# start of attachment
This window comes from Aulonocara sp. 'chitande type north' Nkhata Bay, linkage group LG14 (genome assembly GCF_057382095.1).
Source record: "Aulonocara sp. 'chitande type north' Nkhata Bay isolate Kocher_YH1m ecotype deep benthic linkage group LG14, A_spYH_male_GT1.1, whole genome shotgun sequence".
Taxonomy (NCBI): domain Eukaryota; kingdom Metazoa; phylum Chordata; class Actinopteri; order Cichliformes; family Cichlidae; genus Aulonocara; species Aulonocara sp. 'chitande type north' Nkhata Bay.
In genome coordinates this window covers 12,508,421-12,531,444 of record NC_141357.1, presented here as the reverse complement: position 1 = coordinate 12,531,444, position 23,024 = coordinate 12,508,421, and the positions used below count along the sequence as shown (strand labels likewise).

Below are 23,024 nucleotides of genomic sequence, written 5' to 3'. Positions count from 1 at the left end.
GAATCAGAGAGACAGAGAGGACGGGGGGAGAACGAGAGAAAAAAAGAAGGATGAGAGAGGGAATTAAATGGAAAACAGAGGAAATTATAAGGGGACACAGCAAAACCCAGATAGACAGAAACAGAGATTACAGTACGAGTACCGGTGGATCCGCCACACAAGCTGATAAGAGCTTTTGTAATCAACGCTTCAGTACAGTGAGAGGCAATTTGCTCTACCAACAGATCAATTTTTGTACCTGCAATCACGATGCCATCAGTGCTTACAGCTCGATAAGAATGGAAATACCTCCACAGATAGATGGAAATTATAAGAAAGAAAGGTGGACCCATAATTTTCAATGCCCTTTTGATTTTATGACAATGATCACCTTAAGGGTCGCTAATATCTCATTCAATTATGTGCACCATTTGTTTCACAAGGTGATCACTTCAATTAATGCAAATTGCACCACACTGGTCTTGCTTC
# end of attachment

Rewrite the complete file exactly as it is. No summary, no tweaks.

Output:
This window comes from Aulonocara sp. 'chitande type north' Nkhata Bay, linkage group LG14 (genome assembly GCF_057382095.1).
Source record: "Aulonocara sp. 'chitande type north' Nkhata Bay isolate Kocher_YH1m ecotype deep benthic linkage group LG14, A_spYH_male_GT1.1, whole genome shotgun sequence".
Taxonomy (NCBI): domain Eukaryota; kingdom Metazoa; phylum Chordata; class Actinopteri; order Cichliformes; family Cichlidae; genus Aulonocara; species Aulonocara sp. 'chitande type north' Nkhata Bay.
In genome coordinates this window covers 12,508,421-12,531,444 of record NC_141357.1, presented here as the reverse complement: position 1 = coordinate 12,531,444, position 23,024 = coordinate 12,508,421, and the positions used below count along the sequence as shown (strand labels likewise).

Below are 23,024 nucleotides of genomic sequence, written 5' to 3'. Positions count from 1 at the left end.
GAATCAGAGAGACAGAGAGGACGGGGGGAGAACGAGAGAAAAAAAGAAGGATGAGAGAGGGAATTAAATGGAAAACAGAGGAAATTATAAGGGGACACAGCAAAACCCAGATAGACAGAAACAGAGATTACAGTACGAGTACCGGTGGATCCGCCACACAAGCTGATAAGAGCTTTTGTAATCAACGCTTCAGTACAGTGAGAGGCAATTTGCTCTACCAACAGATCAATTTTTGTACCTGCAATCACGATGCCATCAGTGCTTACAGCTCGATAAGAATGGAAATACCTCCACAGATAGATGGAAATTATAAGAAAGAAAGGTGGACCCATAATTTTCAATGCCCTTTTGATTTTATGACAATGATCACCTTAAGGGTCGCTAATATCTCATTCAATTATGTGCACCATTTGTTTCACAAGGTGATCACTTCAATTAATGCAAATTGCACCACACTGGTCTTGCTTC